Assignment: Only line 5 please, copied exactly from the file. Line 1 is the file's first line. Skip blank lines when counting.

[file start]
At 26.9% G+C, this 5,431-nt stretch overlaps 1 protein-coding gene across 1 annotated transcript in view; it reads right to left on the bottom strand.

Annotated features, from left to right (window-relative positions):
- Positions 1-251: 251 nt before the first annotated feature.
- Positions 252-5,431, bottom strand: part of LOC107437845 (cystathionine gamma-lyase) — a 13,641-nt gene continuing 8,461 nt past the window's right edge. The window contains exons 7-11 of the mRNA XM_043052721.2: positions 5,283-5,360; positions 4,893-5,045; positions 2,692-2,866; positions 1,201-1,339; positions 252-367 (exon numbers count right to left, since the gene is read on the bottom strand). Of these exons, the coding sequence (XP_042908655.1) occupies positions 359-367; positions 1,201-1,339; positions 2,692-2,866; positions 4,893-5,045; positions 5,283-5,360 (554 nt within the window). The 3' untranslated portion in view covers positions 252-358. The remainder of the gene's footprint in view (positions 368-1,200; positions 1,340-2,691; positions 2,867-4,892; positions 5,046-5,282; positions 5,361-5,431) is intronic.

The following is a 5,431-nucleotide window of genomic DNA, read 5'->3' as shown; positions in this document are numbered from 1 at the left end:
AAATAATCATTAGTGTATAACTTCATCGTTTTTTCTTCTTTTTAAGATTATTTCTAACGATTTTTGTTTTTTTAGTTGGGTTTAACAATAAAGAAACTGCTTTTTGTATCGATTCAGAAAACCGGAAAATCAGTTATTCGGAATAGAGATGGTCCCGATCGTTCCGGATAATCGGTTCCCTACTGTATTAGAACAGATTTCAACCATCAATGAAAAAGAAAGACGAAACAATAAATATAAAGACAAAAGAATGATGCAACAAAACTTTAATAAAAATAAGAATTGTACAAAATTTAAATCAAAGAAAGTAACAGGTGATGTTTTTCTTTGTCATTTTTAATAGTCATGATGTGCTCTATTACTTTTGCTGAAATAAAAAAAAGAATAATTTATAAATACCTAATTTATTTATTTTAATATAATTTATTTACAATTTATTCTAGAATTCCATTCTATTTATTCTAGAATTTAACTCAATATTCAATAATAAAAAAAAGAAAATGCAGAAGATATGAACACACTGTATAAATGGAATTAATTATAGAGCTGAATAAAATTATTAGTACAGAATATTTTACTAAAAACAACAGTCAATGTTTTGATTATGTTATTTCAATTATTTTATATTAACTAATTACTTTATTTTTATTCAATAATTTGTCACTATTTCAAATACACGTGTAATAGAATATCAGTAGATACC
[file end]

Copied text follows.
The following is a 5,431-nucleotide window of genomic DNA, read 5'->3' as shown; positions in this document are numbered from 1 at the left end: